At my embarrassedly advanced age I have been feeling this evening like a kid playing with illegal “substances”. It does prompt me to wonder if these youngsters have any real idea of the excitement that comes from moderate – well, fairly moderate – use of legal stuff like brandy and grappa, not to mention the joys of chocolate and coffee.
So – I’m not good at withhholding secrets – tonight I’ve been doing brandy, grappa, coffee and chocolate. And can’t remember when I had such fun all by myself. (I do have a modest theory that solitary pleasures are ridiculously underrated by an anxious society.)
Punctiliously, let me list the precise components:
- Brandy: Imoya potstill (which is brilliantly packaged by its KWV creators – it bears an uncanny resemblance to a Xhosa woman, a brilliant bit of Africanist design – or am I mad?); it’s also pretty good brandy (and KWV does have some understanding of what good brandy is).
- Grappa: Wilderer Reserve Shiraz Barrique. To my somewhat ignorant palate, with a limited range of reference, Wilderer makes the best local grappas.
- Chocolate: Cadbury’s Dairy Milk. OK, I know chocolate snobs will sneer. But my 90g supermarket bar represented such a determination to be self-indulgent, and I thought it so delicious, that utterly I refuse to admit that I’d have preferred some dreary 90% cocoa stuff from a grand European name. I really, really wouldn’t (though I do confess that I could have even more happily included Lindt Chocolate Truffles; sneer as much as you wish.)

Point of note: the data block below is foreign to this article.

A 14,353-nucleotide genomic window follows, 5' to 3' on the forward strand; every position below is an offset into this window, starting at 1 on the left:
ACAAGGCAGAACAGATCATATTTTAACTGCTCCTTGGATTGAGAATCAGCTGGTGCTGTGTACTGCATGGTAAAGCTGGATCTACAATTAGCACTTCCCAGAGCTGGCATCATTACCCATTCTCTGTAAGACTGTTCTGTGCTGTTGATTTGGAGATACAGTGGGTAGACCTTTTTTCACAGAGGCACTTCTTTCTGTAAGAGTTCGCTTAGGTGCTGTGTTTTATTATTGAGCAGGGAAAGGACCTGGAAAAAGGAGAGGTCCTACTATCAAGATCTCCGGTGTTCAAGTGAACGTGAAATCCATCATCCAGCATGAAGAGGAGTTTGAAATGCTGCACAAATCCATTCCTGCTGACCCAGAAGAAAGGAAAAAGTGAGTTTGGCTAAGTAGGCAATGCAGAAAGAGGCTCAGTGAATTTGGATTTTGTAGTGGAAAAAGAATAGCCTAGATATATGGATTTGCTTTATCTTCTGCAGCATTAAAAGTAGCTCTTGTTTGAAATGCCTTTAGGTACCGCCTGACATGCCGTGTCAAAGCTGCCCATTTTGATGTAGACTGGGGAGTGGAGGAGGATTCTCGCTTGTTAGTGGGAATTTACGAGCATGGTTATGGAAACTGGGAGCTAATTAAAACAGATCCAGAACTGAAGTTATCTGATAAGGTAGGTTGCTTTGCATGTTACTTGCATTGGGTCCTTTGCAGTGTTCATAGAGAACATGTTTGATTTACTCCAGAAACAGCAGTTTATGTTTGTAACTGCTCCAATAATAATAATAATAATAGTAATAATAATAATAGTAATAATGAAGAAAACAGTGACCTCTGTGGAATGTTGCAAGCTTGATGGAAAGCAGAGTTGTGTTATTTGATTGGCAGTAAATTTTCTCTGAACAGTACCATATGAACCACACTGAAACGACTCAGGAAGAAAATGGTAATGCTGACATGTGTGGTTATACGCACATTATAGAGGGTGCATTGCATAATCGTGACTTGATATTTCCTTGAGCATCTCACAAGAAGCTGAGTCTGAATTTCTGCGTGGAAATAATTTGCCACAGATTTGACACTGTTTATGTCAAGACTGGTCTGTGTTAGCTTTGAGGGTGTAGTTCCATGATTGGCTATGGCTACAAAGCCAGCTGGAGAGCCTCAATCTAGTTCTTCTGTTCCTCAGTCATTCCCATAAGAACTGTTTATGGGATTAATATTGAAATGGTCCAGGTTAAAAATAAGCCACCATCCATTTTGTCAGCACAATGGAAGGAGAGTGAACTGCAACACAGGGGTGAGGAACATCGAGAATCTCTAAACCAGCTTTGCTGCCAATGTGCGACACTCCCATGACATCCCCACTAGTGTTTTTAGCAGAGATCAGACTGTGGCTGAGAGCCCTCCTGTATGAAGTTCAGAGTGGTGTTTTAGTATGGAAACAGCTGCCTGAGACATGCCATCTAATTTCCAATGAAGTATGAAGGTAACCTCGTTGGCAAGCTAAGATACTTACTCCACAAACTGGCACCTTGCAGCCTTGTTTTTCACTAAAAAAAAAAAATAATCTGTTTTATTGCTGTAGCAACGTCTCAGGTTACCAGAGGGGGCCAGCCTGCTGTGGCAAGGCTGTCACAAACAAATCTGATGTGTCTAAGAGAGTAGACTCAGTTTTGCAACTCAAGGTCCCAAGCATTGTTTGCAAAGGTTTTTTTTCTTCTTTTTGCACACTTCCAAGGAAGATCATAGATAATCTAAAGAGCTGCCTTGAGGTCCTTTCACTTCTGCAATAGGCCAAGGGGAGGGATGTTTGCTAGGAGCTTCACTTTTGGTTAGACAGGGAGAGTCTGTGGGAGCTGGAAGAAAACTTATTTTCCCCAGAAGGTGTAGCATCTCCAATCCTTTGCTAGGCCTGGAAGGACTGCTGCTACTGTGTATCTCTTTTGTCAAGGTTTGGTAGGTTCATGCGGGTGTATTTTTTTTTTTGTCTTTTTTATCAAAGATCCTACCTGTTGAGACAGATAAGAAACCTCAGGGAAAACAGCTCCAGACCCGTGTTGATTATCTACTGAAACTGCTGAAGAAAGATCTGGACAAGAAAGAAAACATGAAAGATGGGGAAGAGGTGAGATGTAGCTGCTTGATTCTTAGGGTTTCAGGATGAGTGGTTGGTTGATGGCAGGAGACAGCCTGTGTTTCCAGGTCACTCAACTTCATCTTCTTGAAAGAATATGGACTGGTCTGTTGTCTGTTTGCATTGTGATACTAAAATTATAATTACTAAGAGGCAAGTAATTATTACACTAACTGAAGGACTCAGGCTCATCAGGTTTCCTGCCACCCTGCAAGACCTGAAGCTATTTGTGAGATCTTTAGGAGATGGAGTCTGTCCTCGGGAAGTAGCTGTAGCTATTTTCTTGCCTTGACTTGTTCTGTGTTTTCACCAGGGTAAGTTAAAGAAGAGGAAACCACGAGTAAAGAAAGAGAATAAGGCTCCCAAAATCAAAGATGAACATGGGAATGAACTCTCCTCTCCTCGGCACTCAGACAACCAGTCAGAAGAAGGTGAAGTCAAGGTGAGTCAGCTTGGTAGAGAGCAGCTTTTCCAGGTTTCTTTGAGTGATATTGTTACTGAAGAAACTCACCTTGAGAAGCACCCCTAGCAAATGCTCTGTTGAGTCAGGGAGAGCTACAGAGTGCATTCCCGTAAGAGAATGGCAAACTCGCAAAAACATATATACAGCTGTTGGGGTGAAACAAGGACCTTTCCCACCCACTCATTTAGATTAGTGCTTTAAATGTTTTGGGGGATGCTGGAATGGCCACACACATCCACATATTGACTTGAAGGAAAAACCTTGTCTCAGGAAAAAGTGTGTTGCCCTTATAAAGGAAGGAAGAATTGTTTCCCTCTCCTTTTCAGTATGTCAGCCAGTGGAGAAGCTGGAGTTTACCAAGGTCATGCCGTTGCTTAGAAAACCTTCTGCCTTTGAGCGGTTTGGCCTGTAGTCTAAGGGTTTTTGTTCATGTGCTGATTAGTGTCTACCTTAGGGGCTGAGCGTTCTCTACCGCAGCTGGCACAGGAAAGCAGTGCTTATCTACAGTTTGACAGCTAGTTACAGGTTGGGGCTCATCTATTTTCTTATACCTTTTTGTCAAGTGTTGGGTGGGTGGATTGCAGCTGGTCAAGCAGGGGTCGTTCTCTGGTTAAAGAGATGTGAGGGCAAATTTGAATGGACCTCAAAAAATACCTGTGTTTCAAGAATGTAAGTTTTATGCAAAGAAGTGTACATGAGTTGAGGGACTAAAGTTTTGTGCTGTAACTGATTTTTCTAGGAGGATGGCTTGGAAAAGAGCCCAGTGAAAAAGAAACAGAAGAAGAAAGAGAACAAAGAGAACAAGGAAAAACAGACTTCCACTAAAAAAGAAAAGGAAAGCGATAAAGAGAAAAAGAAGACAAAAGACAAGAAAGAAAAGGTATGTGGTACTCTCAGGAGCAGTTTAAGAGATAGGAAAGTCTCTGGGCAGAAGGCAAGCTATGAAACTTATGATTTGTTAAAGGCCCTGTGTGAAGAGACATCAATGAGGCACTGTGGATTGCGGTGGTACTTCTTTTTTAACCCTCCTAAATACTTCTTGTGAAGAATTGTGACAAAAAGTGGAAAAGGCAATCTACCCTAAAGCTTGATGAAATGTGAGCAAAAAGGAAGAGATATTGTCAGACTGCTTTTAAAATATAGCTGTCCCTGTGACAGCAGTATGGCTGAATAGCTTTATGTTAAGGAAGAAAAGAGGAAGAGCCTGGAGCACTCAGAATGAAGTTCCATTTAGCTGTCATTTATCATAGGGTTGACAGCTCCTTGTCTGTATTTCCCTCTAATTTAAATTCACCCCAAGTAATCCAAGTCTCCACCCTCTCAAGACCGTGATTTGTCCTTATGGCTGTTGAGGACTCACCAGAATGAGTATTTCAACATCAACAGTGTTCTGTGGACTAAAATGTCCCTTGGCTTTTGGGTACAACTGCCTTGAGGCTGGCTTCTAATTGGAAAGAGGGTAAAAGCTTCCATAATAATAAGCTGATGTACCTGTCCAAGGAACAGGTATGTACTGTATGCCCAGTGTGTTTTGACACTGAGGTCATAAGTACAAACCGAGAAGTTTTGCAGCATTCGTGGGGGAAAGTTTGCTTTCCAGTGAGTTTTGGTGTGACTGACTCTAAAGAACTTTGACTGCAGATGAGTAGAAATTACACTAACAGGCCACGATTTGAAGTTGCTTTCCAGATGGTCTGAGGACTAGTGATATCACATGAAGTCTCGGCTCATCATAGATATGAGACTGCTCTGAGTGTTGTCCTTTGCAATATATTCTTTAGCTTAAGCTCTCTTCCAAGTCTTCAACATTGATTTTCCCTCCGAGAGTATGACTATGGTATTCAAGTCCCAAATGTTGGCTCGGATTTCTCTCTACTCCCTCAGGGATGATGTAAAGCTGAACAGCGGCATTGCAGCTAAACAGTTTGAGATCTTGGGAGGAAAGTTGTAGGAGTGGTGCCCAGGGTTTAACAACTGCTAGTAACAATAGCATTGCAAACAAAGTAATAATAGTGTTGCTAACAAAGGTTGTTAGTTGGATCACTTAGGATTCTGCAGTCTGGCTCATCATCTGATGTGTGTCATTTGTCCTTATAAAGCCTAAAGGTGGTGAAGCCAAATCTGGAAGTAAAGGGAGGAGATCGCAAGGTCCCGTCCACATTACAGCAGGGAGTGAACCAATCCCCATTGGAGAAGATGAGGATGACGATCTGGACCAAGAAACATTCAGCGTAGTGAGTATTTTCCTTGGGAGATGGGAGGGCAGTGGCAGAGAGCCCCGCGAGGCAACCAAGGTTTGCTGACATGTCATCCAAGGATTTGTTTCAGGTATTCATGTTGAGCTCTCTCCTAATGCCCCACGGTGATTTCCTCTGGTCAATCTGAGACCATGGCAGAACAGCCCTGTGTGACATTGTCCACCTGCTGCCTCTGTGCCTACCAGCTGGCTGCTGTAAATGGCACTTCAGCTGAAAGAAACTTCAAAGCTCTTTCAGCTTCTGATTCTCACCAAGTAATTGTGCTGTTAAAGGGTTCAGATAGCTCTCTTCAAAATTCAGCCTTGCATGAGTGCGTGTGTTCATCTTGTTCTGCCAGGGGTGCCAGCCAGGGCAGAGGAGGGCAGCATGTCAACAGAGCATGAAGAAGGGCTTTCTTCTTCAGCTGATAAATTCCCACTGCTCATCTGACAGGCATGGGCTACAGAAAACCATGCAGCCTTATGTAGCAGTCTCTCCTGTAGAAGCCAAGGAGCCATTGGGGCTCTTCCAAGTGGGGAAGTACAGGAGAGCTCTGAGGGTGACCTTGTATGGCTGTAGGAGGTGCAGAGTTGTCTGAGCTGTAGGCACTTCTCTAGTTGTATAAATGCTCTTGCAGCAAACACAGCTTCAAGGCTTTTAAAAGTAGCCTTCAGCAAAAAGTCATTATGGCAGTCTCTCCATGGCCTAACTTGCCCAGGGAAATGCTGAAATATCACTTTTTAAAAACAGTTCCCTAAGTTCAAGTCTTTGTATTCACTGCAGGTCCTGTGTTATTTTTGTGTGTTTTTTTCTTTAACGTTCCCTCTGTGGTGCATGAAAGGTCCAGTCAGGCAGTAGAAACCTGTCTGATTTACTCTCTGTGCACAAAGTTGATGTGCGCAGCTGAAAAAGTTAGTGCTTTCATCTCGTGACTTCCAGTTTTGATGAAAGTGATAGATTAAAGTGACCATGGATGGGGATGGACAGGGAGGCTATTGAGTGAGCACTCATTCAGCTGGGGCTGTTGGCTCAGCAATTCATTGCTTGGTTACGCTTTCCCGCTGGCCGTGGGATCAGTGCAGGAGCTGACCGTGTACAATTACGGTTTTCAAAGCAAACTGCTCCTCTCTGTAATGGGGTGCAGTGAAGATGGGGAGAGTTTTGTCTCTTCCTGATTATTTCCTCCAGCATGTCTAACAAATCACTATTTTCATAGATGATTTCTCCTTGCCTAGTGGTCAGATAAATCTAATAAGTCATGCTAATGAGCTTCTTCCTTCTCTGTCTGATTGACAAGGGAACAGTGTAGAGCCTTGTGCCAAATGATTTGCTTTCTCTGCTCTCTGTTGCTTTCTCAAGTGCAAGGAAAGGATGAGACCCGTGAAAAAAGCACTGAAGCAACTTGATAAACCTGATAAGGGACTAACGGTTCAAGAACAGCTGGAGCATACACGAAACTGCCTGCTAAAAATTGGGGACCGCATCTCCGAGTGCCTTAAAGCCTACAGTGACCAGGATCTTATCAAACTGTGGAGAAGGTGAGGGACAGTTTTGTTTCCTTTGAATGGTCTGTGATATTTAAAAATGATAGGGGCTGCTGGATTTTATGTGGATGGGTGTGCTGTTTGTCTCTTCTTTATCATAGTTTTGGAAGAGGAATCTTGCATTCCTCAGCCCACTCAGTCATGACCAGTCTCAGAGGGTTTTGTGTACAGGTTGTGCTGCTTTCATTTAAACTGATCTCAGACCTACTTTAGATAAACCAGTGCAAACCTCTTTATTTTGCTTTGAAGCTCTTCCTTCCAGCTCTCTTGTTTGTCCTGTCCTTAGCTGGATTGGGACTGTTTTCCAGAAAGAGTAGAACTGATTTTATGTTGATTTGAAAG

But as everyone knows, or should know, it’s not the components that matter, but the combinations (I seem to remember that the wonderful Germans call it the “gestalt”) that count – not to mention the context – the crucial thing that every competitive tasting of wine or spirits is bound to conveniently forget or ignore.
The procedure (in my adolescent experiment):
Have to hand glasses of the brandy and the grappa. And a bar of the chocolate. (Perhaps, given my remark on context, I should mention that I was watching a thoroughly engaging episode of “Breaking Bad”, a rather brilliant, though undoubtedly lurid, US independent television series.)
Having the glasses primed, and the chocolate bar unwrapped (not always so easy, given modern wrapping technology, as you know):
- Move from one to another, in different, more or less random, order. A bit of chocolate – a sip of grappa – a sip of brandy – a slurp of brandy – a lovingly sucked bit of chocolate which suddenly loudly demands more brandy – a sip of grappa as a corrective to too-easy self-indulgence.
- Etc. Etc.
I can’t recommend this whole business too highly. Who needs drugs when brandy, grappa and chocolate are easily available and comparatively cheap and can be promiscuously and wickedly mixed? There aren’t many convincing arguments in favour of “intelligent design” – maybe the grape counts among the best of them. Though I prefer to think of it as simply one of the great marvels of nature and natural selection – just so long as there are people around to ferment it and, sometimes, distill the results. And also make chocolate.